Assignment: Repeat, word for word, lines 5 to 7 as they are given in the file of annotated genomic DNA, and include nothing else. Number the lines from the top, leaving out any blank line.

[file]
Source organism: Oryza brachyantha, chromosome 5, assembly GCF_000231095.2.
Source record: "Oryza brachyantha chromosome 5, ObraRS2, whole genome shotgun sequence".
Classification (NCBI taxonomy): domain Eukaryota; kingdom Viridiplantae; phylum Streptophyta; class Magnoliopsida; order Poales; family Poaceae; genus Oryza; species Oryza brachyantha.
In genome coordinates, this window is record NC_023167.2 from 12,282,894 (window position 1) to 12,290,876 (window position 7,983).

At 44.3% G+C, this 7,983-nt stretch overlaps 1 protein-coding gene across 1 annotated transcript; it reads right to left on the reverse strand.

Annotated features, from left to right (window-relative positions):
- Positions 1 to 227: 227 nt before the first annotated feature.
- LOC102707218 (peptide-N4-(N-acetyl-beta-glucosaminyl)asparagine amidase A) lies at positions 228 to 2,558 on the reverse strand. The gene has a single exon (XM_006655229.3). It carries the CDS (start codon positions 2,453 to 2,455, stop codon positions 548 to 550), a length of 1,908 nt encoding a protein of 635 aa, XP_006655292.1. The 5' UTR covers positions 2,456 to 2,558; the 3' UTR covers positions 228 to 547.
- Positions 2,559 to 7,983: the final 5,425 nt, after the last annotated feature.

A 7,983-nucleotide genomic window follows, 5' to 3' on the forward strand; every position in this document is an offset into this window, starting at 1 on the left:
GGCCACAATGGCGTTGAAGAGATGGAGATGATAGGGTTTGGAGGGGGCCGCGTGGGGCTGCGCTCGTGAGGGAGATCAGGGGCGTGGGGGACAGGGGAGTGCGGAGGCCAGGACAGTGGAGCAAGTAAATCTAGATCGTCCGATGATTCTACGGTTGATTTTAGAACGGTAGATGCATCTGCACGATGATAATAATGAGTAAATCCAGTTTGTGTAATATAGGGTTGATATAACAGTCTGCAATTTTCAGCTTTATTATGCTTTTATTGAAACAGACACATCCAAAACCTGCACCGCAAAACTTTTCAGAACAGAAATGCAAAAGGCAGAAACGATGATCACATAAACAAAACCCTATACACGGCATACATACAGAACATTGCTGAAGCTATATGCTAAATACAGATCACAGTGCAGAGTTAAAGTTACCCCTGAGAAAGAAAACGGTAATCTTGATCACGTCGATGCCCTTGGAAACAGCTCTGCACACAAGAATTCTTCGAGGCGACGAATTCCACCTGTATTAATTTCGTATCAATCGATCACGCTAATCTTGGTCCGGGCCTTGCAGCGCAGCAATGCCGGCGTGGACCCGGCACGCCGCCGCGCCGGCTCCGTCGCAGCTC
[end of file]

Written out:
At 44.3% G+C, this 7,983-nt stretch overlaps 1 protein-coding gene across 1 annotated transcript; it reads right to left on the reverse strand.

Annotated features, from left to right (window-relative positions):
- Positions 1 to 227: 227 nt before the first annotated feature.